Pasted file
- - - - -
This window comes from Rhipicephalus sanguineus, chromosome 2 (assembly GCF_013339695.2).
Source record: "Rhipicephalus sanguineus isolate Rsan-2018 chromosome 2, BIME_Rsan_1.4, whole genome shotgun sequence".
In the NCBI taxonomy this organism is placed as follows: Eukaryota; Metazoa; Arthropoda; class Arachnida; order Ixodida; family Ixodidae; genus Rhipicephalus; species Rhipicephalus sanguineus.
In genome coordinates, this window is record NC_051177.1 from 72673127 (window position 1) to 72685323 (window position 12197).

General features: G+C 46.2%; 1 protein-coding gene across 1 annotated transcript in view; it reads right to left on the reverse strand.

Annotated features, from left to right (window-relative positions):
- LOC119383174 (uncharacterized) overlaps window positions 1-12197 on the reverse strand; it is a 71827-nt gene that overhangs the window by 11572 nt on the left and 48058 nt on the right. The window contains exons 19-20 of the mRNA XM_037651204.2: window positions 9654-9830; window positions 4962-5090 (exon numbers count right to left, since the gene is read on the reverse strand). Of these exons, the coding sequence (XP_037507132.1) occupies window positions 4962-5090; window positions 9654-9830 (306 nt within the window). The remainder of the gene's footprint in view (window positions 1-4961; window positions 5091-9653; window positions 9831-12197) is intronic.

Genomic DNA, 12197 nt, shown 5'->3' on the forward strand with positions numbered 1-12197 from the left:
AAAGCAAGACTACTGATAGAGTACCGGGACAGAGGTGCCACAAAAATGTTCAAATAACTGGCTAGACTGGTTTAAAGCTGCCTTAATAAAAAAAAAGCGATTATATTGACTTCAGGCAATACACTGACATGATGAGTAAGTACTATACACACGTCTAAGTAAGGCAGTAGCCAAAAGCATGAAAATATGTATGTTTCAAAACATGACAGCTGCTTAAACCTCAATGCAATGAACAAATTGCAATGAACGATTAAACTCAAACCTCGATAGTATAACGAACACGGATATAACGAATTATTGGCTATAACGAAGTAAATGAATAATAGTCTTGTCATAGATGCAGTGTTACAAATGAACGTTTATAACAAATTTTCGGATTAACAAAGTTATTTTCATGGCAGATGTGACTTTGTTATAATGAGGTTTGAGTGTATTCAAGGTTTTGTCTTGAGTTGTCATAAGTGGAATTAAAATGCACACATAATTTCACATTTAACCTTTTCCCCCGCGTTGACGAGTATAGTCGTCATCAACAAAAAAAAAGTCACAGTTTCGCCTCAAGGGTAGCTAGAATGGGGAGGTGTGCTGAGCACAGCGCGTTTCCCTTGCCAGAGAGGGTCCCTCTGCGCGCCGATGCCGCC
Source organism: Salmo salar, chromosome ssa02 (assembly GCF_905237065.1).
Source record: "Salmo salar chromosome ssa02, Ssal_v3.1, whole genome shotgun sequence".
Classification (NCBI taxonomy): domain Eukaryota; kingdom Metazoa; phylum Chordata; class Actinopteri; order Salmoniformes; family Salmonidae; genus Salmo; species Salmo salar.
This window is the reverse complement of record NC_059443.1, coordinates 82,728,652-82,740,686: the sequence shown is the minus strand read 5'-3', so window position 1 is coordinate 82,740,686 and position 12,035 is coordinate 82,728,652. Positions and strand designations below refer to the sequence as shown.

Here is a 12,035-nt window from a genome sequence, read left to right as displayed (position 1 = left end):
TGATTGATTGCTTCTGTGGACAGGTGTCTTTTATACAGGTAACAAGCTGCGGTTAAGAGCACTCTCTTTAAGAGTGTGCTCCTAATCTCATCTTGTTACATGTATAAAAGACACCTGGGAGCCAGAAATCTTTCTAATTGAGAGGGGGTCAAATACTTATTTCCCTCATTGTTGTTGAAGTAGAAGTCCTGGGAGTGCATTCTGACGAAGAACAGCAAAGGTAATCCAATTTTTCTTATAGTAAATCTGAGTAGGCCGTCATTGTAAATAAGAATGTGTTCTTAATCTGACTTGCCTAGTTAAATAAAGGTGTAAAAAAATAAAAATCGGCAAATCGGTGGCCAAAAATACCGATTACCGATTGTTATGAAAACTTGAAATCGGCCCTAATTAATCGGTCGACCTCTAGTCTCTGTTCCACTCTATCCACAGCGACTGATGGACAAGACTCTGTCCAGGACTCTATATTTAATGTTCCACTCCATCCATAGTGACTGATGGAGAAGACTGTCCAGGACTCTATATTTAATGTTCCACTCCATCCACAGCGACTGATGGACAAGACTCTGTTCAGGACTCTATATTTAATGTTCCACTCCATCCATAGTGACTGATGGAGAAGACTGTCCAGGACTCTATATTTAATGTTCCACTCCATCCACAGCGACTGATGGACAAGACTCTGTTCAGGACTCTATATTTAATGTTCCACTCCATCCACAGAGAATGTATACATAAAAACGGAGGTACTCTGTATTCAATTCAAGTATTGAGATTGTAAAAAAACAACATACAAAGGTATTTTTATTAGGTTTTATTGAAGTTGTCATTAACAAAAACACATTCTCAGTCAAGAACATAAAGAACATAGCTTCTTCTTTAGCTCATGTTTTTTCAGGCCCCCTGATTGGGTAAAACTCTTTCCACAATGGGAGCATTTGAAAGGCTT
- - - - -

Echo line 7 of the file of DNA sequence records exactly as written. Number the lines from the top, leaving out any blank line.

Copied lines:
- LOC119383174 (uncharacterized) overlaps window positions 1-12197 on the reverse strand; it is a 71827-nt gene that overhangs the window by 11572 nt on the left and 48058 nt on the right. The window contains exons 19-20 of the mRNA XM_037651204.2: window positions 9654-9830; window positions 4962-5090 (exon numbers count right to left, since the gene is read on the reverse strand). Of these exons, the coding sequence (XP_037507132.1) occupies window positions 4962-5090; window positions 9654-9830 (306 nt within the window). The remainder of the gene's footprint in view (window positions 1-4961; window positions 5091-9653; window positions 9831-12197) is intronic.